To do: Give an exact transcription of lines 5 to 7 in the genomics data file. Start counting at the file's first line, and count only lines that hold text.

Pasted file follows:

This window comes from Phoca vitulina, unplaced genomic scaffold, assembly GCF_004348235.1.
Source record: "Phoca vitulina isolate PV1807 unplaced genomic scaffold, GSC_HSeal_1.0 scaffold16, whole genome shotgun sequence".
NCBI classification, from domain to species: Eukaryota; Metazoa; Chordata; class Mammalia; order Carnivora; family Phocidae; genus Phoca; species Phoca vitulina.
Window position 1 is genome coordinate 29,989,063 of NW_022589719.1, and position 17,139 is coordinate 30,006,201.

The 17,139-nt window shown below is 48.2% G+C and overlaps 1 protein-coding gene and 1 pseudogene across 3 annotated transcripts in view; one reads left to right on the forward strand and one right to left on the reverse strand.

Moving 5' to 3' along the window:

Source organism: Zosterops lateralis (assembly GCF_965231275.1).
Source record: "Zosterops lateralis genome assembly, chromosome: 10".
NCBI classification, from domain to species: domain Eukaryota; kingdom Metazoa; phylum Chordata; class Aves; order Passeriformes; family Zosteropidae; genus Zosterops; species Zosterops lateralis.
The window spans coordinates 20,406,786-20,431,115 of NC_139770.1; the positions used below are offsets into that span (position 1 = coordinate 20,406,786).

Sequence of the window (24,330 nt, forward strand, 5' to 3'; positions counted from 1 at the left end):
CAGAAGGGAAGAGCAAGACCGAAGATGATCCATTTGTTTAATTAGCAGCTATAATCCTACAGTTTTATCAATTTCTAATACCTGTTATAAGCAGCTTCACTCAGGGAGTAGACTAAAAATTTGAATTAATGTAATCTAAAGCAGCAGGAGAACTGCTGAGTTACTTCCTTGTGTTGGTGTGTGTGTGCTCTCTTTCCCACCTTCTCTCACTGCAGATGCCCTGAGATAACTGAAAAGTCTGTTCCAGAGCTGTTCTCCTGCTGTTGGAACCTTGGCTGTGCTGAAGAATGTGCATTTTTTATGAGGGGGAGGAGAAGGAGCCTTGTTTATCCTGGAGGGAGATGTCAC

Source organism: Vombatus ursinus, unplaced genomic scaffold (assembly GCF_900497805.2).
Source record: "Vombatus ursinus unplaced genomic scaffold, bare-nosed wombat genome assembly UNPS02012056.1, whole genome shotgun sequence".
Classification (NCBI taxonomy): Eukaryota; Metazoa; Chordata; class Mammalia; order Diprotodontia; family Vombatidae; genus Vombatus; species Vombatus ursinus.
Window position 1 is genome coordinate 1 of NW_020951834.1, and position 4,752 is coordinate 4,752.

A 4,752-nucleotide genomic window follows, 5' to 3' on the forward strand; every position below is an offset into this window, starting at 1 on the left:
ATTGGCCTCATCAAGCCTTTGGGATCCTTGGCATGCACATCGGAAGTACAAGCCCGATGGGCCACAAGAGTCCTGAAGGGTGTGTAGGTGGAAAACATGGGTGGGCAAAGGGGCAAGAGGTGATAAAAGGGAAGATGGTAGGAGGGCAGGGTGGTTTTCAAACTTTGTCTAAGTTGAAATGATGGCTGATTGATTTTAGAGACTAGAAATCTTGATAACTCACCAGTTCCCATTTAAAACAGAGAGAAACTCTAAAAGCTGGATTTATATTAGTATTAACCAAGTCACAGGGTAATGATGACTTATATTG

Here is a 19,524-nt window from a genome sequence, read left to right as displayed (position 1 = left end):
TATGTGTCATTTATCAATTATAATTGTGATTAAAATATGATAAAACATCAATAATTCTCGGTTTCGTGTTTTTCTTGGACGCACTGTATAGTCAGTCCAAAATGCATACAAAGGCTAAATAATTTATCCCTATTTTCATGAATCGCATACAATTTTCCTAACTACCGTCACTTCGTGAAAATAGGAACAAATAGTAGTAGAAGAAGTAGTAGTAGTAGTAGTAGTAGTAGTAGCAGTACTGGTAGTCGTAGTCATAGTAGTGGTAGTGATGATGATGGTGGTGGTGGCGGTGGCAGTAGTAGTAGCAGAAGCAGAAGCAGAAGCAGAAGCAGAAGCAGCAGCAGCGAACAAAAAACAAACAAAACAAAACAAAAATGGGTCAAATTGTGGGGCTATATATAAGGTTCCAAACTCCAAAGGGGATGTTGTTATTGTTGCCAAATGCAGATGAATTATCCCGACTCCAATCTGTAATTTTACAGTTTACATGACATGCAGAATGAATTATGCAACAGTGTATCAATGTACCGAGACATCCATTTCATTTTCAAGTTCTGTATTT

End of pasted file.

The 17,139-nt window shown below is 48.2% G+C and overlaps 1 protein-coding gene and 1 pseudogene across 3 annotated transcripts in view; one reads left to right on the forward strand and one right to left on the reverse strand.

Moving 5' to 3' along the window:

Source organism: Zosterops lateralis (assembly GCF_965231275.1).